Prostate Cancer Symptoms? PSA Test Is Only Part of the Story

There are several symptoms that might prompt you to see a urologist, but even an elevated PSA test result doesn’t necessarily provide a definitive diagnosis.

PSA test

An elevated prostate specific antigen (PSA) begins the process. Your doctor will want to know how rapidly your PSA is increasing, called PSA velocity, and also PSA doubling time.

Some men with prostate cancer do not experience any symptoms of the disease and don’t discover they have it until a screening test returns with a suspicious result, leading to a search for a diagnosis. Other men may experience significant symptoms of prostate cancer, prompting them to seek medical attention. These symptoms may include:

  • Slow start to urination: Some men will find they have trouble initiating urination despite the urge to urinate.
  • Painful urination: Some men may experience pain when they urinate, called dysuria. The pain may be similar to what you feel when you have a bladder infection.
  • Weak urine stream: You may notice that your urine stream is weaker than it used to be or that you “dribble” urine.
  • Difficulty emptying bladder: You may find that despite taking your time to urinate, you feel as though you are unable to completely empty your bladder.
  • Blood in urine: Some men may notice blood in their urine, called hematuria.
  • Blood in semen: Noticing blood in your semen may be a sign of prostate cancer.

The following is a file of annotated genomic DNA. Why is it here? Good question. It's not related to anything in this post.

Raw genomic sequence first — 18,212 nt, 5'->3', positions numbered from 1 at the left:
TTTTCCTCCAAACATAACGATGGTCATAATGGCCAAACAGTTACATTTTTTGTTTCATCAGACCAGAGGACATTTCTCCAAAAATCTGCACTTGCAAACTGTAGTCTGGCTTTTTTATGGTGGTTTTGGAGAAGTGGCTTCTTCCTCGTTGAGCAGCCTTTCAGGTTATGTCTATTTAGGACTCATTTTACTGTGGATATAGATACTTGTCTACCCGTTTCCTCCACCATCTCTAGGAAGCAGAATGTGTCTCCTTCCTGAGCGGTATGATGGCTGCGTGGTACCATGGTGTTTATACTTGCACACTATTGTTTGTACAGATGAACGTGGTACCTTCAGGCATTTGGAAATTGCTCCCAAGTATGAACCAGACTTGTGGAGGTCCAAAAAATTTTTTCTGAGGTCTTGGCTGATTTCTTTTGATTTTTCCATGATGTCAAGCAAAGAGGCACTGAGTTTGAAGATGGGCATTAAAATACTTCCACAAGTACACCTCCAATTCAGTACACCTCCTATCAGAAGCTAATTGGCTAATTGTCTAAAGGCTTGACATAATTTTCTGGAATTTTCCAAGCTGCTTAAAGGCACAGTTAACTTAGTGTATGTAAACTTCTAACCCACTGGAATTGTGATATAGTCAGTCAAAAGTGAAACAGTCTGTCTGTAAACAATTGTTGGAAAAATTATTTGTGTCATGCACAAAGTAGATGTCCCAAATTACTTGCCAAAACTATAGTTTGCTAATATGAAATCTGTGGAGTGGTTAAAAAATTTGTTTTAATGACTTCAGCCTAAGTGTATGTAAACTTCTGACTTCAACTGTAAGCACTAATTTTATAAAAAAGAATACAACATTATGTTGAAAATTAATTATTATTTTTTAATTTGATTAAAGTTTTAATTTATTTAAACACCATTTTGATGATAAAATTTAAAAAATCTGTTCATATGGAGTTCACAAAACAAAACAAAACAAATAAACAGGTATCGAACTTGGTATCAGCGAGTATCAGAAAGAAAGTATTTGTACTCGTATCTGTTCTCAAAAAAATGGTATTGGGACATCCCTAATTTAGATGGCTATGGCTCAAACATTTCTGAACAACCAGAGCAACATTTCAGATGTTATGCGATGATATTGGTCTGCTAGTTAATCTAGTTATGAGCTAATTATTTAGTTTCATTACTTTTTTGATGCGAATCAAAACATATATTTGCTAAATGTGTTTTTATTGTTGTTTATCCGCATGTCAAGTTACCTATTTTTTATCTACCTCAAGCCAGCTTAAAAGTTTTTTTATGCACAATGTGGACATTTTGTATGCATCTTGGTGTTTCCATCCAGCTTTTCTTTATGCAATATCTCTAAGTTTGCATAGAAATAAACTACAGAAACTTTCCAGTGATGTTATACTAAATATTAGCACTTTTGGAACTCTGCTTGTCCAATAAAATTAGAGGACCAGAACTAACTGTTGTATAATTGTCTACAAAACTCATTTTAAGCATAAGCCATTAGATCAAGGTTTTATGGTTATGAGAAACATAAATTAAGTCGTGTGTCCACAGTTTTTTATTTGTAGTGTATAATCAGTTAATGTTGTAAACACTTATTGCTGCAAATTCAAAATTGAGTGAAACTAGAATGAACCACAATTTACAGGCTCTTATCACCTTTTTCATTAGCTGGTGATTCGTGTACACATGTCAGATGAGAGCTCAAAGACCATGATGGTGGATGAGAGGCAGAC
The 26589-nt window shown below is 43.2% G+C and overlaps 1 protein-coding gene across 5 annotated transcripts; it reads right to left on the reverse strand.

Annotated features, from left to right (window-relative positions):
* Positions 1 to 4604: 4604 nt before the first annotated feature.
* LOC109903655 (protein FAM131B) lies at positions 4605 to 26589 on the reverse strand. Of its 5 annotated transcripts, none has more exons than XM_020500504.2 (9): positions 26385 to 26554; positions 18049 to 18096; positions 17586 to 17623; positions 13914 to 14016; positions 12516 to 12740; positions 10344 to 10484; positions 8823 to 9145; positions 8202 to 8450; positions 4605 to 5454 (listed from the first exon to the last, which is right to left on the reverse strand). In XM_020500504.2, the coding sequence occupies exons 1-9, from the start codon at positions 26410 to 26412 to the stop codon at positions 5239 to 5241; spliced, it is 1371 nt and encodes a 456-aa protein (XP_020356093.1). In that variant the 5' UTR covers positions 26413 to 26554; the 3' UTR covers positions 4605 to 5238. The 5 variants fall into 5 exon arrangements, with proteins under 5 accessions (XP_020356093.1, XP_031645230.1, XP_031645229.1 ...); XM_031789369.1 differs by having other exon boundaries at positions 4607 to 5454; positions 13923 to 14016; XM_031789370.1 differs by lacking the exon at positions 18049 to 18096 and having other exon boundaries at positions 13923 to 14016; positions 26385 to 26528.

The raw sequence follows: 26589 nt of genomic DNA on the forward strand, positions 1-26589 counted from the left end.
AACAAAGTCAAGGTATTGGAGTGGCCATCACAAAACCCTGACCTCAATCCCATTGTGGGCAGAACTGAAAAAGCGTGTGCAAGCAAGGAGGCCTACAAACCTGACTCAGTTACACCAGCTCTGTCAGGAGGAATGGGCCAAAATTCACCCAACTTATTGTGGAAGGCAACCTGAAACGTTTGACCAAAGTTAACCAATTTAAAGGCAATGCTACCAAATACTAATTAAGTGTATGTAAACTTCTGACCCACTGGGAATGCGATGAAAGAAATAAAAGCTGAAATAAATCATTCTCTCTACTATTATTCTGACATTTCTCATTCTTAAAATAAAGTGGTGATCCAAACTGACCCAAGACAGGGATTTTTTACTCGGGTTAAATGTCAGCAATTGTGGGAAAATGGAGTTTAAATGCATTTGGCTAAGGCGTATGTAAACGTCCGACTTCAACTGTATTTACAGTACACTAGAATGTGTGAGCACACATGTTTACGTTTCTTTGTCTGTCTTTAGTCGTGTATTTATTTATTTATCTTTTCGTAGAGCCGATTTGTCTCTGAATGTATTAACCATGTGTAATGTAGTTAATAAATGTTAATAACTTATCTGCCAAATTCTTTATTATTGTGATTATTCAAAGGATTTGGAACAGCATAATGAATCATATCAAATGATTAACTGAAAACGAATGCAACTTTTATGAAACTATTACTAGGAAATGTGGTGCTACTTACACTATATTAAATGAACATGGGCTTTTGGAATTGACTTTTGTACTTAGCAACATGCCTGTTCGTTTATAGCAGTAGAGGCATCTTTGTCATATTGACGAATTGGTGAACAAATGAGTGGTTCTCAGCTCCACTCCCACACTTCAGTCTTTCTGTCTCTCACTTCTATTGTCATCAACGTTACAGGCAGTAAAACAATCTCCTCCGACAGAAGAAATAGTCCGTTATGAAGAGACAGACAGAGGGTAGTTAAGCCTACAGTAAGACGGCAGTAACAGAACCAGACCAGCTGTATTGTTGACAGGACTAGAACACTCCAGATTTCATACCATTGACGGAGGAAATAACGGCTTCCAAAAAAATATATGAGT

• Pain with ejaculation: Painful ejaculation can occur in some men with prostate cancer.
  • Bone pain: Prostate cancer most commonly spreads or metastasizes to bone so pain in the bones, particularly those of the pelvis, hips, and spine, can occur with metastatic prostate cancer.
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The Ups and Downs of the PSA Test

PSA is a protein produced by the prostate gland that can be detected in the blood. A PSA result can be elevated in men who may have prostate cancer, but many other conditions can cause a rise beyond normal PSA levels; among them are benign prostatic hyperplasia (BPH) and inflammation of the prostate (prostatitis).

The PSA test was originally approved to monitor men who had previously been diagnosed with prostate cancer; however, beginning in the 1990s, doctors started using it along with a digital rectal exam (DRE) to screen asymptomatic men for prostate cancer. This was typically done on an annual basis for all men starting at the age of 50. Evidence has shown, however, that many men may be over-diagnosed and over-treated as a result of having an elevated PSA test, leading to some controversy over its use for routine screening.

If PSA Test Result Is Elevated, What Comes Next?

If you have no history of prostate cancer, are asymptomatic, and have a normal DRE, your doctor may chose to follow-up with PSAs and DREs at regular intervals. If you have been previously diagnosed and/or treated for prostate cancer and your normal PSA levels begin to increase, your doctor may recommend additional testing. This may also be the case if you are symptomatic or at increased risk of having prostate cancer.

  • Urinalysis: A urinalysis can rule out a urinary tract infection as the cause of an elevated PSA.
  • Transrectal Ultrasound: An ultrasound can help identify irregularities in the prostate gland.
  • Biopsy: The only way to definitively diagnose prostate cancer is performing a biopsy on prostate tissue.
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